Fired worker who deleted location-tracking app files suit

Fired worker who deleted location-tracking app files suit
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A California woman is suing for wrongful termination after she was allegedly fired for uninstalling a location-tracking application required by her boss.

Myrna Arias, a former employee of money transfer company Intermex, was required to use job-management app Xora on her company-issued iPhone. Xora markets itself as a tool to help businesses streamline the schedules of field service employees, in part by monitoring their location and travel routes.

Attorneys for Arias said her boss admitted her location would be monitored outside of business hours and bragged that he knew the speed she was driving at specific moments as a result of the app.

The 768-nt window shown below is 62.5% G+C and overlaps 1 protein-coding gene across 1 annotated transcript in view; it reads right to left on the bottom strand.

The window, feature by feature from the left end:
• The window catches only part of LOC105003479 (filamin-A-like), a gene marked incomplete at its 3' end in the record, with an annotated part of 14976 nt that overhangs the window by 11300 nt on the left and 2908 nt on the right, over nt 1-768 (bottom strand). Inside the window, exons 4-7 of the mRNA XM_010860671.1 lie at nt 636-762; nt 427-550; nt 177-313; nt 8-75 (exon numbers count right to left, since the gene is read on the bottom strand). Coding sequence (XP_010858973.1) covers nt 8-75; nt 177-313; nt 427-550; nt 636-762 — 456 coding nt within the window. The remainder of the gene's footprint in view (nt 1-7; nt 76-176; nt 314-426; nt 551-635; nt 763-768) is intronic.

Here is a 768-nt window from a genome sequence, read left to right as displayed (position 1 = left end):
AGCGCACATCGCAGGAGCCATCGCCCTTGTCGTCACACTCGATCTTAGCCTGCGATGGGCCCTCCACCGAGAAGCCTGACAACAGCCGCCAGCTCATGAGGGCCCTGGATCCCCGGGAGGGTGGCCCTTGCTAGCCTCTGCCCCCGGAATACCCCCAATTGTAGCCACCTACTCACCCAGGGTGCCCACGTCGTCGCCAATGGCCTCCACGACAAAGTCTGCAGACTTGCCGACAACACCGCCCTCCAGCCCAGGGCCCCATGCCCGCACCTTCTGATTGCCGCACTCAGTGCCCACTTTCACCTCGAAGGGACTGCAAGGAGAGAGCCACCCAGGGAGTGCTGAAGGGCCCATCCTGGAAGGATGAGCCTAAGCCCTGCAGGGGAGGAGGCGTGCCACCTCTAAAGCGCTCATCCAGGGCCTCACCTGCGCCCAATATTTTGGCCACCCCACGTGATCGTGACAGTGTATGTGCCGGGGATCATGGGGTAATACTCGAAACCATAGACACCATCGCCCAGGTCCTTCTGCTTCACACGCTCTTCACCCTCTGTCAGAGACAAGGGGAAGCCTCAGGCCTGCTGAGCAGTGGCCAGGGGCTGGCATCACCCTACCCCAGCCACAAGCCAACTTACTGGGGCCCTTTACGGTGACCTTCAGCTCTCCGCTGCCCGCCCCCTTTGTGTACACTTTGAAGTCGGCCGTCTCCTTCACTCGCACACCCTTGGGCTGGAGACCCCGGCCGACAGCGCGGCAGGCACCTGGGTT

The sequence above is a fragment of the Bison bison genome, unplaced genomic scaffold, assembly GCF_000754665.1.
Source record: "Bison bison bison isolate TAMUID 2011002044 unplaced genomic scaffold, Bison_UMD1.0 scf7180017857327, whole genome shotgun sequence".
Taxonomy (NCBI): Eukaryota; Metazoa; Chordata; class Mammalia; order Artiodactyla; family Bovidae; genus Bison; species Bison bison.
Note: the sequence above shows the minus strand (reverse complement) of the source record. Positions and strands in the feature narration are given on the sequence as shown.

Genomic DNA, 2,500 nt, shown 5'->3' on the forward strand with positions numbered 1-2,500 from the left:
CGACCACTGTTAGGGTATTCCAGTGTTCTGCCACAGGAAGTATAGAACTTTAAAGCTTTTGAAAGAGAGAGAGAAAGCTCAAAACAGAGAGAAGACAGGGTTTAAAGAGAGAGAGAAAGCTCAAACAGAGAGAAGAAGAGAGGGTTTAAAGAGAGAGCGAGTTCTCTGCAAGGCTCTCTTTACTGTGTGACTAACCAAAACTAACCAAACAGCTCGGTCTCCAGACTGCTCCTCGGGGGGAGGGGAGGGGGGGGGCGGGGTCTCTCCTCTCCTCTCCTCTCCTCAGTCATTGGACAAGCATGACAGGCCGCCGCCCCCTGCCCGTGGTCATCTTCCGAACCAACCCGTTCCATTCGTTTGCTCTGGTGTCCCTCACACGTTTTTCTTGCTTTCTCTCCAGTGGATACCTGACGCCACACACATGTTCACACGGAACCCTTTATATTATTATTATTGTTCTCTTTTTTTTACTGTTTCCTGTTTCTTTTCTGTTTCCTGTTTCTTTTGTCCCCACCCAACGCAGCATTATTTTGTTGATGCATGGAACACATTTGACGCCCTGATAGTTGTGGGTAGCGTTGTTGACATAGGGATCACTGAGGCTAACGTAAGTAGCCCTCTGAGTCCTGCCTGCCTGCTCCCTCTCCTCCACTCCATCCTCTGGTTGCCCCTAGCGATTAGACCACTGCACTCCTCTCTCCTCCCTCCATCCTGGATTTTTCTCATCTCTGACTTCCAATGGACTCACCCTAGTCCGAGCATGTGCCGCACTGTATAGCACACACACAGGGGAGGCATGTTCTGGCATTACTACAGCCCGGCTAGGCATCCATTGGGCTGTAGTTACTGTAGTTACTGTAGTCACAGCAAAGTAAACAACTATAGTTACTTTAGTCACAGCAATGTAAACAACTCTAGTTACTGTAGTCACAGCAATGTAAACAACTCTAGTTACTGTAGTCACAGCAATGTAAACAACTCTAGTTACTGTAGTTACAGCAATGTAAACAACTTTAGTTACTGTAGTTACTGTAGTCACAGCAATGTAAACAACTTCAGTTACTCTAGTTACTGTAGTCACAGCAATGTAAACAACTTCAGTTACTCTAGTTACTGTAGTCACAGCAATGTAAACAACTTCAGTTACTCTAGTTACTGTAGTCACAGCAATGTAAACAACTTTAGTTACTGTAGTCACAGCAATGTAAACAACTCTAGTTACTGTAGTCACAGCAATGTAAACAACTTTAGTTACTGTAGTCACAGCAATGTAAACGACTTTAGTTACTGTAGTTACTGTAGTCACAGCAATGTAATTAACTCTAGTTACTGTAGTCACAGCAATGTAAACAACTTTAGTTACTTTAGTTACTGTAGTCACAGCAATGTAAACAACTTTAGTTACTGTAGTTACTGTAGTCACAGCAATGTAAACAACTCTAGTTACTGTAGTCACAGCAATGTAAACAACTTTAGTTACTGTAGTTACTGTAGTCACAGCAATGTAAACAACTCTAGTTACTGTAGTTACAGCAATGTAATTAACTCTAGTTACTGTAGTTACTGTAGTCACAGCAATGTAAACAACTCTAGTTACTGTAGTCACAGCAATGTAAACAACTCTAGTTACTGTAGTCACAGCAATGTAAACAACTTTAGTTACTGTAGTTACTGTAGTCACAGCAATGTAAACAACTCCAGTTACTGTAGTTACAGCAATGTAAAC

“Plaintiff expressed that she had no problem with the app’s GPS function during work hours, but she objected to the monitoring of her location during non-work hours and complained to [boss John] Stubits that this was an invasion of her privacy,” the lawsuit, filed May 5, stated.

“He confirmed that she was required to keep her phone’s power on ‘24/7’ to answer phone calls from clients. Stubits scolded Plaintiff when she de-installed the app in late April 2014 in order to protect her privacy.”

The lawsuit is seen by some experts as a harbinger of trends to come, as technology encourages the breaking down of barriers between professional and private life.

So-called workforce management software is growing in popularity in offices around the country, though it is unclear how many products enable 24-7 employee location monitoring.

The suit, filed in Kern County Superior Court, seeks damages in excess of $500,000.